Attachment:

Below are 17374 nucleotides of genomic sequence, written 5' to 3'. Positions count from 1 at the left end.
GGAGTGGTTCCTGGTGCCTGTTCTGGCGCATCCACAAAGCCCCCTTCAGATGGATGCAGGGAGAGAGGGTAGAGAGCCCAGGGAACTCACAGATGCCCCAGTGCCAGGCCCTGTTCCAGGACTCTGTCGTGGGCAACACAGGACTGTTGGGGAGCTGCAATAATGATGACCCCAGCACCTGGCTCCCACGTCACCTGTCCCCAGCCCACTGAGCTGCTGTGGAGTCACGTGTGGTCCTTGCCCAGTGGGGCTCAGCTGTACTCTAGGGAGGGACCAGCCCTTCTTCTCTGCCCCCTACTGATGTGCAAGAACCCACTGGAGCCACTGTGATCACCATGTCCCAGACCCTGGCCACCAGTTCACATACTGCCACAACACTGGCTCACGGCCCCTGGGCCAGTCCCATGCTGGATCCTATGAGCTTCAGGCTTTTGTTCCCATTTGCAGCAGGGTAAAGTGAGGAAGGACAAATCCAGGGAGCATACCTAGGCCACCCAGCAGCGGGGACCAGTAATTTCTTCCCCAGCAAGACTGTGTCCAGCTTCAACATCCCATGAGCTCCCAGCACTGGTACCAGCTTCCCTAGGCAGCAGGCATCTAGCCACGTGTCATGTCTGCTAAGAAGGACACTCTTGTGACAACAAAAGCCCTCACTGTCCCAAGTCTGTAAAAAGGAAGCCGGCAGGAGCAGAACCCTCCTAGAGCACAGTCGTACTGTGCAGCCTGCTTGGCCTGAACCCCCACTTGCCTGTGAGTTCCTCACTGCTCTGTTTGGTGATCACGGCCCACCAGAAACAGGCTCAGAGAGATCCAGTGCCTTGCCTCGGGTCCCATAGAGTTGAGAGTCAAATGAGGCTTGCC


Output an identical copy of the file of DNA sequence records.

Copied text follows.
Below are 17374 nucleotides of genomic sequence, written 5' to 3'. Positions count from 1 at the left end.
GGAGTGGTTCCTGGTGCCTGTTCTGGCGCATCCACAAAGCCCCCTTCAGATGGATGCAGGGAGAGAGGGTAGAGAGCCCAGGGAACTCACAGATGCCCCAGTGCCAGGCCCTGTTCCAGGACTCTGTCGTGGGCAACACAGGACTGTTGGGGAGCTGCAATAATGATGACCCCAGCACCTGGCTCCCACGTCACCTGTCCCCAGCCCACTGAGCTGCTGTGGAGTCACGTGTGGTCCTTGCCCAGTGGGGCTCAGCTGTACTCTAGGGAGGGACCAGCCCTTCTTCTCTGCCCCCTACTGATGTGCAAGAACCCACTGGAGCCACTGTGATCACCATGTCCCAGACCCTGGCCACCAGTTCACATACTGCCACAACACTGGCTCACGGCCCCTGGGCCAGTCCCATGCTGGATCCTATGAGCTTCAGGCTTTTGTTCCCATTTGCAGCAGGGTAAAGTGAGGAAGGACAAATCCAGGGAGCATACCTAGGCCACCCAGCAGCGGGGACCAGTAATTTCTTCCCCAGCAAGACTGTGTCCAGCTTCAACATCCCATGAGCTCCCAGCACTGGTACCAGCTTCCCTAGGCAGCAGGCATCTAGCCACGTGTCATGTCTGCTAAGAAGGACACTCTTGTGACAACAAAAGCCCTCACTGTCCCAAGTCTGTAAAAAGGAAGCCGGCAGGAGCAGAACCCTCCTAGAGCACAGTCGTACTGTGCAGCCTGCTTGGCCTGAACCCCCACTTGCCTGTGAGTTCCTCACTGCTCTGTTTGGTGATCACGGCCCACCAGAAACAGGCTCAGAGAGATCCAGTGCCTTGCCTCGGGTCCCATAGAGTTGAGAGTCAAATGAGGCTTGCC